Casa de Las Tejerinas

Casa de Las Tejerinas, Estepona: Address, Casa de Las Tejerinas Reviews: 4/5

Casa de Las Tejerinas
Points of Interest & Landmarks
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1-2 hours
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6 reviews
Very good

Estepona, Spain24 027 contributions
A beautiful 18th Century house now housing Art exhibitions
Feb 2014 • Couples
The house of the Tejerinas is named after two sisters who were born, lived and died (but never married) in this house. It is what the Spanish call a "palacete". Not actually a palace, rather a large smart residence. The sisters - Francisca (Paca) and Carmen, were born in the mid 19th century, 100 years after the house in its present form was built, taking in a much older building.

At that time the Plaza de las Flores (then called the Plaza de la Constitución), was not only the physical centre of the little town of Estepona, but the centre of its social life with the daily market installed in part of it, bullfights held here, and elegant parties hosted by the Tejerina sisters.

On the death of the surviving sister, Paca, the house was willed for use as a hospital, run by nuns. It was subsequently taken over by the Town Council and has been an Adult Training Centre and a Cultural Centre. It was also for some years the Delegación de Juventud, as the large ceramic sign over the doorway proudly states. It's some two or thjree years since this moved out, but things can move slowly here in Andalusia!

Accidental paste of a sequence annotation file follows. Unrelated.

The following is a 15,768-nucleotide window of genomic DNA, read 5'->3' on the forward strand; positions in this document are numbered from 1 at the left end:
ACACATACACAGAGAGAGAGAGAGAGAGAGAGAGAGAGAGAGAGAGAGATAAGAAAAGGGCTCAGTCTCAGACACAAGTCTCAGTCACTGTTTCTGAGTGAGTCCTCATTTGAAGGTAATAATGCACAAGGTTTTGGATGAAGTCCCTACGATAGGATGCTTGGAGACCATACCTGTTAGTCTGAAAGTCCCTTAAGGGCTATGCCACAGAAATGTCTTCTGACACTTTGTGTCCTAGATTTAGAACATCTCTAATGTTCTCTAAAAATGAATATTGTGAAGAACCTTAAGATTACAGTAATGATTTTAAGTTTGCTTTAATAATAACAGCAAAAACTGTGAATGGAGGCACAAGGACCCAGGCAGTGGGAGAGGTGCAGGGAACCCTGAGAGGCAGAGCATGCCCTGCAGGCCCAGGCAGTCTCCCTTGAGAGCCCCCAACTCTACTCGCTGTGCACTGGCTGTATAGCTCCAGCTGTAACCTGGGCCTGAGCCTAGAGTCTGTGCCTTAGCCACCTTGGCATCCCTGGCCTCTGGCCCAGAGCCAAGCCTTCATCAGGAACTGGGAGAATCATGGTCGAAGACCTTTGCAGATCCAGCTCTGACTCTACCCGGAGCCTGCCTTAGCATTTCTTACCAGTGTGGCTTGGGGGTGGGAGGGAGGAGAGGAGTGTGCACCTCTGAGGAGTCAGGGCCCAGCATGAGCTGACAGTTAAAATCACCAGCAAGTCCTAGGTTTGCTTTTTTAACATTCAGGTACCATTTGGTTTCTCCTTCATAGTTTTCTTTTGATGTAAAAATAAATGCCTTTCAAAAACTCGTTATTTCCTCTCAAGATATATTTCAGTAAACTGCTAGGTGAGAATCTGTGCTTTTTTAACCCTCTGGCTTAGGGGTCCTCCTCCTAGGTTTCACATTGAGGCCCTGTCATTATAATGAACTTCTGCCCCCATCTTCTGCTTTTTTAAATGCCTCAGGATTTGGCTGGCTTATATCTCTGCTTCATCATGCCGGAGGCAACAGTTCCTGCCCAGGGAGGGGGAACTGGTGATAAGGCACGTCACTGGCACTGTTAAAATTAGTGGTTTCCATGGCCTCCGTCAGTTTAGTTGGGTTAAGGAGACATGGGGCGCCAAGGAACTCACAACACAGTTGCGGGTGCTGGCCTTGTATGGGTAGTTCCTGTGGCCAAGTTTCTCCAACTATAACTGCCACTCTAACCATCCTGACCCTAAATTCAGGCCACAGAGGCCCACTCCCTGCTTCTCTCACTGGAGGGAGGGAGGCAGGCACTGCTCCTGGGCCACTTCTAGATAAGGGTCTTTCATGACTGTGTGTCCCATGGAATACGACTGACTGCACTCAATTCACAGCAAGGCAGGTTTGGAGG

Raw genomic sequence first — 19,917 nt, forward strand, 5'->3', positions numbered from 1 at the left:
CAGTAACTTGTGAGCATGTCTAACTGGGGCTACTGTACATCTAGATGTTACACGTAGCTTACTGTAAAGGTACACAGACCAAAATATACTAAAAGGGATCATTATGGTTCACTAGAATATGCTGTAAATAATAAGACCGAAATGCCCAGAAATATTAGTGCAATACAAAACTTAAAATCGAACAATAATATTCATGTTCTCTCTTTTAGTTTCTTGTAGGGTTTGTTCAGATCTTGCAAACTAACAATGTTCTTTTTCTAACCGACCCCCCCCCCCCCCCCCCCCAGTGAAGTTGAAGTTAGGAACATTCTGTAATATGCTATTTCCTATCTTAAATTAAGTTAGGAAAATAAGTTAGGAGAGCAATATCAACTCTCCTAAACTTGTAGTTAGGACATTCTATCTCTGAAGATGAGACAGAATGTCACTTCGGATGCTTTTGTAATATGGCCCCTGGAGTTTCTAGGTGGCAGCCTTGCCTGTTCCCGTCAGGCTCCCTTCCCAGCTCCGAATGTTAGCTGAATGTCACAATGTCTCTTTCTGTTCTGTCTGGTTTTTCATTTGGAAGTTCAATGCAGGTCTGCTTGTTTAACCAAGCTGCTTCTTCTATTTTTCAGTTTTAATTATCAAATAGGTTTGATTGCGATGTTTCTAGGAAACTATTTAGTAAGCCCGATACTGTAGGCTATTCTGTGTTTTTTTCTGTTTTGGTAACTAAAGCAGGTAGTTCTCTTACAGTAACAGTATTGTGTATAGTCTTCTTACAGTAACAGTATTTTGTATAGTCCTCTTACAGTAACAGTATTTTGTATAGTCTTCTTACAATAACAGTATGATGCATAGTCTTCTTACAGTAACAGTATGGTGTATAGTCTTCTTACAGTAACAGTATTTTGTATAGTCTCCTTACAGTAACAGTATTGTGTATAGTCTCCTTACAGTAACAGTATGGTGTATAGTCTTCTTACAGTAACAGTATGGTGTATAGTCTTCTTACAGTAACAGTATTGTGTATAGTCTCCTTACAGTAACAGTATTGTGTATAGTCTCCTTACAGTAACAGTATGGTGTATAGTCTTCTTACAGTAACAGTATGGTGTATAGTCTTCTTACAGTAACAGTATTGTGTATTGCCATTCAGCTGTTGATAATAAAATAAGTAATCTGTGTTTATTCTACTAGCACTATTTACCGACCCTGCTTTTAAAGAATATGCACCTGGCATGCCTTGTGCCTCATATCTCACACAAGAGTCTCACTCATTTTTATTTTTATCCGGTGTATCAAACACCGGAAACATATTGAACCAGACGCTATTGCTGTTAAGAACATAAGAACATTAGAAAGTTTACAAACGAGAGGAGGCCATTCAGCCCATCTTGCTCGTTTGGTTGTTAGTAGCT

Currently it is the Tourist Office - Lidia is very helpful and has good stocks of maps and leaflets - and an excellent art gallery. The exhibitions change regularly, and it's worth checking back on a second visit as it may well be something new.

But another very good reason to go to the Casa de las Tejerinas is for the building itself. Like the Casa del Aljibe (now housing the Museo Arqueológico - go and see it), it is a typical example of a gentleman's residence in the 18th-19th century. You start with a large entrance porch, called a Zaguan. Traditionally these have been considered part of the street rather than the house, and so in the past beggars or vendors might set up there, and people had no compunction about sheltering inside out of the occasional winter rainstorm.

The Zaguan always leads to a central patio, here we have a very beautiful example, with arches both at ground level and on the first floor balcony.

This balcony is in fact the corridor giving access to the rooms at that level; a handsome staircase leads up to them..

Do go in and see this lovely building, whether or not you have time to visit the art exhibition too.
Written 15 February 2014
This review is the subjective opinion of a Tripadvisor member and not of Tripadvisor LLC.
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